President-elect Joe Biden rode a wave of anti-Trump support to a decisive victory in the 2020 elections by promising to restore norms, ethics, and transparency to Washington. But one of his most prominent cabinet appointees is already in violation of that promise — and is provoking criticism from some Democratic Senators.
The appointment of retired U.S. Army General Lloyd J. Austin III, who would be our nation’s first Black Secretary of Defense, looks like a slam-dunk at first glance. But Gen. Austin has only been out of the military for four years, three less than the required seven years out of the armed forces under regulations designed to ensure civilian control over the military.
Donald Trump was widely criticized for obtaining a waiver to make Gen. James Mattis his Secretary of Defense, which was happily handed to him by a Republican-controlled Senate for only the second time in our nation’s history. Now Joe Biden looks to flout that norm again and follow in his predecessor’s footsteps by obtaining a waiver for Gen. Austin, raising concerns about the implications of yet another waiver for the future of civilian control of the military.
“I have the deepest respect and admiration for Gen. Austin, and his nomination is exciting and historic. But I believe that a waiver of the seven-year rule would contravene the basic principle that there should be civilian control over a nonpolitical military,” said Blumenthal.
Not only is Biden already failing to restore the norms that he promised he would, but he’s also opening up an ethical can of worms by appointing Gen. Austin. The recently retired military leader currently earns $350,000 a year to sit on the board of Raytheon, the defense and military contractor who currently maintains a $70 billion contract backlog to the Department of Defense.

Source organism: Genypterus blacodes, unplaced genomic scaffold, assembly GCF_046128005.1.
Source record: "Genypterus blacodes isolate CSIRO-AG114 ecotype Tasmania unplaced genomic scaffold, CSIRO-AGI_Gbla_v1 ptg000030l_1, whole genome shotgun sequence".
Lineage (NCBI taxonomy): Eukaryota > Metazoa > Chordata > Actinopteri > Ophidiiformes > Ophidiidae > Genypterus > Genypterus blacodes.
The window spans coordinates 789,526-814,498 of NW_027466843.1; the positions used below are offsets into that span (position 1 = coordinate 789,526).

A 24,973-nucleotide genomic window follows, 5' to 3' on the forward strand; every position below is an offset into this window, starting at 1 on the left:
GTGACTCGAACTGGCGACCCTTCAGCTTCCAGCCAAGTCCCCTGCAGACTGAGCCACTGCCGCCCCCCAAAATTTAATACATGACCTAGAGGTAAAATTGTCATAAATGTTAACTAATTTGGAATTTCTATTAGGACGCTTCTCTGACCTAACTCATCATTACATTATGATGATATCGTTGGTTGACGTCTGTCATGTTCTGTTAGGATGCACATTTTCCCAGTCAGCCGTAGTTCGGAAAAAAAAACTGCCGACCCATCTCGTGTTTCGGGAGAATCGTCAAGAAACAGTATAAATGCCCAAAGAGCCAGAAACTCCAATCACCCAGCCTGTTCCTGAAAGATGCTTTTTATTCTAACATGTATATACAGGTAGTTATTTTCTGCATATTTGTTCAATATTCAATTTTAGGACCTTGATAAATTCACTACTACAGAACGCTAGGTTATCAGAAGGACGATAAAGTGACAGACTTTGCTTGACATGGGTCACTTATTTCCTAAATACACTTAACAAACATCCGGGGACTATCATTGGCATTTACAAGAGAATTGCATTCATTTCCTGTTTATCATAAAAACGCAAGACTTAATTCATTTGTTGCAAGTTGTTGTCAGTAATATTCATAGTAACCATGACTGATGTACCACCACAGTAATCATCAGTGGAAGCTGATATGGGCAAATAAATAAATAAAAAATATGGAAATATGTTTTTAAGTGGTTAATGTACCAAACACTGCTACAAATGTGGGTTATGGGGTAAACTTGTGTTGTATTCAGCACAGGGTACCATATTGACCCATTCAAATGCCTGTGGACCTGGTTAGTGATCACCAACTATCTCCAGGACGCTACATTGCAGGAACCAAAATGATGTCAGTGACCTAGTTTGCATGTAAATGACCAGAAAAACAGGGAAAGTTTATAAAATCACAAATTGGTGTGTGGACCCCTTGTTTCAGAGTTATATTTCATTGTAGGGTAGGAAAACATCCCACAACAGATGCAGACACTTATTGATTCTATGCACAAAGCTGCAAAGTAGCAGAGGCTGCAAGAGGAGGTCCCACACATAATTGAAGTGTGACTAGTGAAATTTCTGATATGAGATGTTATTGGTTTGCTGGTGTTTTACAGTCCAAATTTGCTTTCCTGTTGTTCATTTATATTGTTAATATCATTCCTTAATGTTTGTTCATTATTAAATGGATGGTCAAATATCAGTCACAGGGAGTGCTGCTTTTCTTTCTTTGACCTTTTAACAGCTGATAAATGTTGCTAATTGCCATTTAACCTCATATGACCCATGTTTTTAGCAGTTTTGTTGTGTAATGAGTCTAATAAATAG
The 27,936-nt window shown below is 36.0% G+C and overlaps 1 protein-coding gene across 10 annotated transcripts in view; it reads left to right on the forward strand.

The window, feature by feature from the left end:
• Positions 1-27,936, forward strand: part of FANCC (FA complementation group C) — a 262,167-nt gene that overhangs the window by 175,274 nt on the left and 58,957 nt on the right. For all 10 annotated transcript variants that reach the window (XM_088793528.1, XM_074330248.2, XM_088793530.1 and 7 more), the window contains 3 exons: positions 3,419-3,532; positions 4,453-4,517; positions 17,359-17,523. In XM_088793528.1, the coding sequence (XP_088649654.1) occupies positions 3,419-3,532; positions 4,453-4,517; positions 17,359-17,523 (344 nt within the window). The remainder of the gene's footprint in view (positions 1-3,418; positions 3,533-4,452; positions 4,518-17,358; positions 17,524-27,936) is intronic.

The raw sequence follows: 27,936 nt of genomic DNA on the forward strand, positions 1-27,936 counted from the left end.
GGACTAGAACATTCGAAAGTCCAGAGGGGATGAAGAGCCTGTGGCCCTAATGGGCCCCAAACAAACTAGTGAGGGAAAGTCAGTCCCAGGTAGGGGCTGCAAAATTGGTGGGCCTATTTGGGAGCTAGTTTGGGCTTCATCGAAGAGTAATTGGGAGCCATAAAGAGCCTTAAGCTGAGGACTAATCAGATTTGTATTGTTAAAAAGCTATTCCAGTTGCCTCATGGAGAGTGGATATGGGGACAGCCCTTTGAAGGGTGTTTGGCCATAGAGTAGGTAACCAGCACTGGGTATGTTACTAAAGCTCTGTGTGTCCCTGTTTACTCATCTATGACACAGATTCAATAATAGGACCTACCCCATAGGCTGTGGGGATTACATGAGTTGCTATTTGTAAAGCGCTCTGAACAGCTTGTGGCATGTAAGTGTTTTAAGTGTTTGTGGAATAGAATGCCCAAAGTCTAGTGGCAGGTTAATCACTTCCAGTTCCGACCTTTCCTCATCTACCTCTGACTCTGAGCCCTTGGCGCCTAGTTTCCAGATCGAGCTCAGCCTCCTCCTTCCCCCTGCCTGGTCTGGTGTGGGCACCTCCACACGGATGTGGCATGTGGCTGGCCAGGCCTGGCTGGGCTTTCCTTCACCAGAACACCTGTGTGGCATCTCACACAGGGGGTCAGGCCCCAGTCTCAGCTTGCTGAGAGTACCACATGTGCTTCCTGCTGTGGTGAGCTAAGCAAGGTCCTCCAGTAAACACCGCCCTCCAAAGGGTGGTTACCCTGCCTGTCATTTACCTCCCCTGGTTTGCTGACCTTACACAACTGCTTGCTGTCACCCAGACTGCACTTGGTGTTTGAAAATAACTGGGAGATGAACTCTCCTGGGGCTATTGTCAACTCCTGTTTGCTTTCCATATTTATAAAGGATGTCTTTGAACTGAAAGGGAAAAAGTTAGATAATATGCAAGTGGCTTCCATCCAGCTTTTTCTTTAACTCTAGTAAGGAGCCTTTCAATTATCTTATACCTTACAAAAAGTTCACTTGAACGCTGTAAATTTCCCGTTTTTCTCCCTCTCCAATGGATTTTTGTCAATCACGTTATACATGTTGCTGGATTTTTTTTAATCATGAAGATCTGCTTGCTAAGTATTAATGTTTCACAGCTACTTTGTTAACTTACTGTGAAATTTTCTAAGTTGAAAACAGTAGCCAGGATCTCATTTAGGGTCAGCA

Austin’s material ties to a company that reaps enormous profits from the Department of Defense presents an obvious conflict of interests.
Not only does the U.S. military funnel billions of dollars to companies like Raytheon for weapons and materiel, but so do our “allies” like the Kingdom of Saudi Arabia — who have used Raytheon-made missiles to commit war crimes in their murderous war against the Houthi rebels of Yemen, which has killed over 100,000 people.
The flood of American-made weapons to Saudi Arabia began under the Obama-Biden administration and has been lustily expanded by the Trump administration. While we do not know how a Biden administration would deal with the crisis in Yemen, one must ask if we can trust a man who has spent just four of the past forty-five years out of a military uniform and drew a six-digit salary from a missile company to use his position to stand up to his former patrons on behalf of human rights?
The Trump administration treated the American military-industrial complex as the world’s weapons cabinet, selling deadly munitions and technology to authoritarian regimes left and right while drastically escalating the pace of American bombing campaigns across the Middle East, Africa, and Central Asia, leaving tens of thousands of civilians slaughtered in its wake.
If President Joe Biden and his team truly want to prove to the nation that they are committed to washing the corruption and nihilistic cruelty of the Trump administration out of Washington D.C., they should proudly choose a candidate without the legal and ethical baggage that would accompany Gen. Austin’s nomination. The Defense Secretary of the United States can end countless lives at the drop of a button; he should not have ties to those that profit from those deaths.
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Opinion columnist and former editor-in-chief of Occupy Democrats. He graduated from Bennington College with a Bachelor's degree in history and political science. He now focuses on advancing the cause of social justice and equality in America.